“In 1959, I had the opportunity to go to the United States as a Fulbright scholar, part of an exchange program aimed at international understanding. That proved to be the beginning of a new career, a shift from education for degrees to education for living. In the US, I lectured widely on the spiritual heritage of India. Often, people would come up after the talks to ask questions, and some were eager to learn how to meditate. I have always enjoyed teaching; sharing what I love comes naturally. I studied everything I had learned from my own practice and worked on a way to present it simply, practically, and systematically. In this way I distilled from those years of effort an eight-point program for daily living based on passage meditation. …
I am still surprised to see the immense potential in this simple program. Without intending it, I had found a path that anyone can follow — a path with all the richness and depth of traditional wisdom, regardless of one’s culture or belief, together with a practical method for bringing that wisdom into daily life. By the time I was asked to teach meditation on the Berkeley campus, I had worked out a systematic presentation that, like a good professor, I could sketch on the board and fill out week by week on a semester of talks.
Out of those classes, tested further over the next ten years, came this book. …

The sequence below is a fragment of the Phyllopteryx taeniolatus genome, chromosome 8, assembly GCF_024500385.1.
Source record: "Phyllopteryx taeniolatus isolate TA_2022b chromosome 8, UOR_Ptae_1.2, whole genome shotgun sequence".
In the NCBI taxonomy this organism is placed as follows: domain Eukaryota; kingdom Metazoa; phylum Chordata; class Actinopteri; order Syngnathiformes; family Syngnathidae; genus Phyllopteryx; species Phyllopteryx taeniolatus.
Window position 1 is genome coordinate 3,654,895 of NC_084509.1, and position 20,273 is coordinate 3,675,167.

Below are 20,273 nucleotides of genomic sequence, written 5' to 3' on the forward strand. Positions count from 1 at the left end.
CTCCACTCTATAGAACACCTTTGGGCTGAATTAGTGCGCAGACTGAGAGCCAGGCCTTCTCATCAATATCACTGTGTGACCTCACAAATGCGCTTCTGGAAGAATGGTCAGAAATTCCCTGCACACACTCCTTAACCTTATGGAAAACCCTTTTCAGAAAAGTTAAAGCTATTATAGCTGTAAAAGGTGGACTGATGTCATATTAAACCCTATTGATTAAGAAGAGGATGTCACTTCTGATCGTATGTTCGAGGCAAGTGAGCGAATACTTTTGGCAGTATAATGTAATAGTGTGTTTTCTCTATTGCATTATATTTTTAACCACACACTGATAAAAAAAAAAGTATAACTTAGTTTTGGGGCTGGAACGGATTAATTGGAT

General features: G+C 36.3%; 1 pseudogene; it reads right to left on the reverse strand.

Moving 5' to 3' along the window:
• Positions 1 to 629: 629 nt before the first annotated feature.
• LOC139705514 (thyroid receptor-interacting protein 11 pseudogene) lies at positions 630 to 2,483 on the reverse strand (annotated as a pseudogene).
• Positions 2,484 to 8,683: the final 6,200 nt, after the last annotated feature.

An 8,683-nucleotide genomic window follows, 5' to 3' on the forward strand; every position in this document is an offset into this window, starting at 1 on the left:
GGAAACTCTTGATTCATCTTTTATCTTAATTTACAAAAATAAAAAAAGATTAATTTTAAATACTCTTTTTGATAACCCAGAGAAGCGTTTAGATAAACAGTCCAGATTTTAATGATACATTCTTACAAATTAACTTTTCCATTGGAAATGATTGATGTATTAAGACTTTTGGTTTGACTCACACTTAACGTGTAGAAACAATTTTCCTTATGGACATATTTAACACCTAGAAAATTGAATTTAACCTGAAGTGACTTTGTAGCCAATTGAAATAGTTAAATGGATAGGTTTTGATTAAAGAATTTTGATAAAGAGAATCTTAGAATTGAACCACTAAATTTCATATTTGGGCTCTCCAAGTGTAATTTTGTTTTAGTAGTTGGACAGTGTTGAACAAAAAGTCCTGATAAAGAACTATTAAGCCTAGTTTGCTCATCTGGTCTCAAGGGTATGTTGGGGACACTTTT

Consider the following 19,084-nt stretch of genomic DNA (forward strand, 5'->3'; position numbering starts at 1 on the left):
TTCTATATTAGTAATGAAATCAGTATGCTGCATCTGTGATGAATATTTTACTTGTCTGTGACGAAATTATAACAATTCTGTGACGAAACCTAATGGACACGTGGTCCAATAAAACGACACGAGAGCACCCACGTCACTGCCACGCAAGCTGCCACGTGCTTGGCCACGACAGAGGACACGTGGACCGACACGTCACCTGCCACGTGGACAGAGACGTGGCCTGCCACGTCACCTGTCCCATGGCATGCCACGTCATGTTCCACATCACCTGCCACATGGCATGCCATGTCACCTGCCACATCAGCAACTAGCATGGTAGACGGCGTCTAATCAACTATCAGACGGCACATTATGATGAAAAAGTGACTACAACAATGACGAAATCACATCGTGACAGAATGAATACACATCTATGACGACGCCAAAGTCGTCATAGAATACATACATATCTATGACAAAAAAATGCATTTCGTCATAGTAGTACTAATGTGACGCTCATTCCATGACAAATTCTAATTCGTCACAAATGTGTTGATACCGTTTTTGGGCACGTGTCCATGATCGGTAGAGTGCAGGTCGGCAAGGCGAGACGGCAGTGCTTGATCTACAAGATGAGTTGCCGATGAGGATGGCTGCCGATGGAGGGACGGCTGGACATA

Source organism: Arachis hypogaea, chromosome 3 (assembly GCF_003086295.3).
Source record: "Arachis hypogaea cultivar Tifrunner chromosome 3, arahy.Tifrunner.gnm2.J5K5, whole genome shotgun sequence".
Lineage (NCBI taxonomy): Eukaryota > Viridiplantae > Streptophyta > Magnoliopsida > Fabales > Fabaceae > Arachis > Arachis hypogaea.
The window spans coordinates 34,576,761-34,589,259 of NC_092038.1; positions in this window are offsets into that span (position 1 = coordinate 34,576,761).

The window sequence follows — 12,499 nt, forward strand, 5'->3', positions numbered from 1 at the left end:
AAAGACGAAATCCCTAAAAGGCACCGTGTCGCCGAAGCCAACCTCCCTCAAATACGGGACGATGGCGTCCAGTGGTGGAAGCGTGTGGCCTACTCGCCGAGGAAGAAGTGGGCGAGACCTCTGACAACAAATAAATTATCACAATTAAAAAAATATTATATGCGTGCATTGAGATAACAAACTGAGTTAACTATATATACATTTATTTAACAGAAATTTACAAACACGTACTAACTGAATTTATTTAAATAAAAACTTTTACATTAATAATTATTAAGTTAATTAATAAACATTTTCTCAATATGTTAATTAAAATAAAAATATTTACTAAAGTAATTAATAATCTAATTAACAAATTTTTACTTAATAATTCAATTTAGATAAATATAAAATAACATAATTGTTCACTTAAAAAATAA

In India, meditation is called ‘the end of sorrow’ and ‘mastery of the art of living.’ It is my deepest prayer that through this book you will find these promises fulfilled in your own life.”
~ Eknath Easwaran from Passage Meditation
This is Note #6 on Eknath Easwaran—officially making him the teacher I have profiled the most in these Notes. (We also shared his translations of The Dhammapada and the Bhagavad Gita along with Conquest of Mind, Your Life Is Your Message and Take Your Time.)
Easwaran came to the States as a Fulbright scholar in 1959—at 49 years old when he was a prominent professor of English Literature in India. He went from education “for degrees” to education “for living.”
(In fact, at UC Berkeley in the 60’s he taught what was probably the first course on meditation ever offered for credit at a major American university.)
He is a dedicated, humble guide and I love this line from his mini-bio as it’s so obviously true: “Easwaran lived what he taught, giving him enduring appeal as a teacher of deep insight and warmth.”
As you’d expect, this book (get a copy here) is packed with Big Ideas. I’m excited to share a few of my favorites so let’s jump straight in!
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